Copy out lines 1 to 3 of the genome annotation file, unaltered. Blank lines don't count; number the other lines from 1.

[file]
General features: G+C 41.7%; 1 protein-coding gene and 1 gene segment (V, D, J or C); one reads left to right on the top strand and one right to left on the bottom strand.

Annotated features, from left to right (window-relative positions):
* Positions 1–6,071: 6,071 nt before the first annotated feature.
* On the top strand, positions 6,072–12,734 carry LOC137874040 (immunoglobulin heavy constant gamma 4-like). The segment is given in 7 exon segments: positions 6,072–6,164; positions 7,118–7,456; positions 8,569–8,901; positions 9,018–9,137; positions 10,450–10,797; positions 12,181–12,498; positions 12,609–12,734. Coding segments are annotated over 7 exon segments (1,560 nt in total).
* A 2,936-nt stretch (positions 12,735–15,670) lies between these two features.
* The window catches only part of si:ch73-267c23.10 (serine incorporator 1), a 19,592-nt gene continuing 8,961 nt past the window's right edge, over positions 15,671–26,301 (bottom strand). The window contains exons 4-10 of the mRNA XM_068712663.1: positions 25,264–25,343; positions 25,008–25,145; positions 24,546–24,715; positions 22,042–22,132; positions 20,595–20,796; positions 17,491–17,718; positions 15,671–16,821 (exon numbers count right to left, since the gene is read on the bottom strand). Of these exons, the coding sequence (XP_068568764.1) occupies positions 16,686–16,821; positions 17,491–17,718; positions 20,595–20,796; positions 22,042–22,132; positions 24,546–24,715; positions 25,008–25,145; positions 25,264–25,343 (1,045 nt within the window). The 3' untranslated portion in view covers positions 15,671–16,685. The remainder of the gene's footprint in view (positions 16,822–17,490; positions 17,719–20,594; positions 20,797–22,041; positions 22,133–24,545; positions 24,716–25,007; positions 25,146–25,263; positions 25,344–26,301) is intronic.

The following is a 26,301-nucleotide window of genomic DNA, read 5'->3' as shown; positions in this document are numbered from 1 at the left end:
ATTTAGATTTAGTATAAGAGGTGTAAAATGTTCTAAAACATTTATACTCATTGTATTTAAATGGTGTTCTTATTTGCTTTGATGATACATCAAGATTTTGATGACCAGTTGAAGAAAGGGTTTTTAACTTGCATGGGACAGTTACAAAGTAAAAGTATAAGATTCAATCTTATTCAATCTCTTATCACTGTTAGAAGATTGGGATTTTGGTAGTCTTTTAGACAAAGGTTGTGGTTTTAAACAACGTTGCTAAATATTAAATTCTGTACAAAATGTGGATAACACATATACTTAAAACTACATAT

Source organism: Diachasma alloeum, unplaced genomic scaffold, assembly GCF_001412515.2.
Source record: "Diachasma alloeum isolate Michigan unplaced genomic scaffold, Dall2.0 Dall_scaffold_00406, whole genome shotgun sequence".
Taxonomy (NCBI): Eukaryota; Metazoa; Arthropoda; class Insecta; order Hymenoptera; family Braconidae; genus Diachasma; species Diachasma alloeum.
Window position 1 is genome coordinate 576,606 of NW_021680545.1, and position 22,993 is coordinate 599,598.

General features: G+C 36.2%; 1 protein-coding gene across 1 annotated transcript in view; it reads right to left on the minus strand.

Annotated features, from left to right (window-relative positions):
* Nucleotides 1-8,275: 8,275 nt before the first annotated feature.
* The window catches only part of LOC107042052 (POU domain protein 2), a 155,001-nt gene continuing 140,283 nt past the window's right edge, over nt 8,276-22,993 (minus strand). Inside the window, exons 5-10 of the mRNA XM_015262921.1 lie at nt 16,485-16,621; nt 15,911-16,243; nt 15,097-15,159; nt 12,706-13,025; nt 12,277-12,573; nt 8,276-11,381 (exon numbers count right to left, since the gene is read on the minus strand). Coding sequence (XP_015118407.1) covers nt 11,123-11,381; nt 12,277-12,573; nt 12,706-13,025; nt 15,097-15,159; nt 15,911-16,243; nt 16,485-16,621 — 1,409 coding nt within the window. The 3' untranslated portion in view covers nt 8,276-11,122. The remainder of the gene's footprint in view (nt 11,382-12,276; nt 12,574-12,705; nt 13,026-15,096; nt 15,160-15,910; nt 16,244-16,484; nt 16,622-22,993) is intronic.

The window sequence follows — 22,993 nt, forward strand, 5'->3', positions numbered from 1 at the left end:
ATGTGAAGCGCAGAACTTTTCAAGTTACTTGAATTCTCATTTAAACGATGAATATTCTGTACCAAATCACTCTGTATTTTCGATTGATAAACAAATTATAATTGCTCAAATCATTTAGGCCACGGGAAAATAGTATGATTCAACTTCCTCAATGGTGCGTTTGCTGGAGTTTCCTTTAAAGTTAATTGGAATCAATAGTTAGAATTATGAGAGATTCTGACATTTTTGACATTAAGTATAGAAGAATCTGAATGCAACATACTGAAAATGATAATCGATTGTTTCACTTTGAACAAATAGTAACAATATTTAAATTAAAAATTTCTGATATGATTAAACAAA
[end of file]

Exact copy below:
General features: G+C 41.7%; 1 protein-coding gene and 1 gene segment (V, D, J or C); one reads left to right on the top strand and one right to left on the bottom strand.

Annotated features, from left to right (window-relative positions):
* Positions 1–6,071: 6,071 nt before the first annotated feature.